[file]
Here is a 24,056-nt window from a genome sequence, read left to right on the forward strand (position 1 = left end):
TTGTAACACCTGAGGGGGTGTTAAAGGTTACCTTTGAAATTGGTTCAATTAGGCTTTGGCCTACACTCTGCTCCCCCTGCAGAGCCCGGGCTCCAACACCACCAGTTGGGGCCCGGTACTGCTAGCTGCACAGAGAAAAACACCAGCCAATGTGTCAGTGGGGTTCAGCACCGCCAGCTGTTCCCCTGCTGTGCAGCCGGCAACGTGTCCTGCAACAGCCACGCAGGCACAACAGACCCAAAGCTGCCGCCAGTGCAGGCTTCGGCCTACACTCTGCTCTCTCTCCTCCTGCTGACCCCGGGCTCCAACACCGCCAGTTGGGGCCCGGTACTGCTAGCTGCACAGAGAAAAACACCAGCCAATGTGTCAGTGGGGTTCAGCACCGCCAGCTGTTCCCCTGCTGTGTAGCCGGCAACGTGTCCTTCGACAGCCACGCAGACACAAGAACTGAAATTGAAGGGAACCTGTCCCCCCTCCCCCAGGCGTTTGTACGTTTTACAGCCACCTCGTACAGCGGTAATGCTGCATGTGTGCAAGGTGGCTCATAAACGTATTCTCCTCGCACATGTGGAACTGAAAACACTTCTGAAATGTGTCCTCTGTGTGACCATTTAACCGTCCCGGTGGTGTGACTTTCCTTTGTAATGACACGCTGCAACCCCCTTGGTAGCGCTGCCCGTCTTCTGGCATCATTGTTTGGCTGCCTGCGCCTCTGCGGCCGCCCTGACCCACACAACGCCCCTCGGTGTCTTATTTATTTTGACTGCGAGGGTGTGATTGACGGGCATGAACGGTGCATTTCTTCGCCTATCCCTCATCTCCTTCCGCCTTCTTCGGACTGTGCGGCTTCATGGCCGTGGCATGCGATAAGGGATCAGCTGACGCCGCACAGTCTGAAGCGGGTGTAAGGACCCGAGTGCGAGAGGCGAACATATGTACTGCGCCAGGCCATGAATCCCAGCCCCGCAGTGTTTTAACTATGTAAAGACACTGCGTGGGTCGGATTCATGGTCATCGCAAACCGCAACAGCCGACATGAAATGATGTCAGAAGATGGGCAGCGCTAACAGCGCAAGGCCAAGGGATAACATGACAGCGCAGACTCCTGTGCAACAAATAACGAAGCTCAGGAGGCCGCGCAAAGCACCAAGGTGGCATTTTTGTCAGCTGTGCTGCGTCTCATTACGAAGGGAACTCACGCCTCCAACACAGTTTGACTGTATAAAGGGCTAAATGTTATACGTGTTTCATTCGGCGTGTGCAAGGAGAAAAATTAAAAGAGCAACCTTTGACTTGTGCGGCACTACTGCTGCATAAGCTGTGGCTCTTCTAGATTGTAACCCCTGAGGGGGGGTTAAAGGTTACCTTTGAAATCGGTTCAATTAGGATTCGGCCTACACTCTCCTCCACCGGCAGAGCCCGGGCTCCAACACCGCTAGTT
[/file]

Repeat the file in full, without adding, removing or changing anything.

Here is a 24,056-nt window from a genome sequence, read left to right on the forward strand (position 1 = left end):
TTGTAACACCTGAGGGGGTGTTAAAGGTTACCTTTGAAATTGGTTCAATTAGGCTTTGGCCTACACTCTGCTCCCCCTGCAGAGCCCGGGCTCCAACACCACCAGTTGGGGCCCGGTACTGCTAGCTGCACAGAGAAAAACACCAGCCAATGTGTCAGTGGGGTTCAGCACCGCCAGCTGTTCCCCTGCTGTGCAGCCGGCAACGTGTCCTGCAACAGCCACGCAGGCACAACAGACCCAAAGCTGCCGCCAGTGCAGGCTTCGGCCTACACTCTGCTCTCTCTCCTCCTGCTGACCCCGGGCTCCAACACCGCCAGTTGGGGCCCGGTACTGCTAGCTGCACAGAGAAAAACACCAGCCAATGTGTCAGTGGGGTTCAGCACCGCCAGCTGTTCCCCTGCTGTGTAGCCGGCAACGTGTCCTTCGACAGCCACGCAGACACAAGAACTGAAATTGAAGGGAACCTGTCCCCCCTCCCCCAGGCGTTTGTACGTTTTACAGCCACCTCGTACAGCGGTAATGCTGCATGTGTGCAAGGTGGCTCATAAACGTATTCTCCTCGCACATGTGGAACTGAAAACACTTCTGAAATGTGTCCTCTGTGTGACCATTTAACCGTCCCGGTGGTGTGACTTTCCTTTGTAATGACACGCTGCAACCCCCTTGGTAGCGCTGCCCGTCTTCTGGCATCATTGTTTGGCTGCCTGCGCCTCTGCGGCCGCCCTGACCCACACAACGCCCCTCGGTGTCTTATTTATTTTGACTGCGAGGGTGTGATTGACGGGCATGAACGGTGCATTTCTTCGCCTATCCCTCATCTCCTTCCGCCTTCTTCGGACTGTGCGGCTTCATGGCCGTGGCATGCGATAAGGGATCAGCTGACGCCGCACAGTCTGAAGCGGGTGTAAGGACCCGAGTGCGAGAGGCGAACATATGTACTGCGCCAGGCCATGAATCCCAGCCCCGCAGTGTTTTAACTATGTAAAGACACTGCGTGGGTCGGATTCATGGTCATCGCAAACCGCAACAGCCGACATGAAATGATGTCAGAAGATGGGCAGCGCTAACAGCGCAAGGCCAAGGGATAACATGACAGCGCAGACTCCTGTGCAACAAATAACGAAGCTCAGGAGGCCGCGCAAAGCACCAAGGTGGCATTTTTGTCAGCTGTGCTGCGTCTCATTACGAAGGGAACTCACGCCTCCAACACAGTTTGACTGTATAAAGGGCTAAATGTTATACGTGTTTCATTCGGCGTGTGCAAGGAGAAAAATTAAAAGAGCAACCTTTGACTTGTGCGGCACTACTGCTGCATAAGCTGTGGCTCTTCTAGATTGTAACCCCTGAGGGGGGGTTAAAGGTTACCTTTGAAATCGGTTCAATTAGGATTCGGCCTACACTCTCCTCCACCGGCAGAGCCCGGGCTCCAACACCGCTAGTT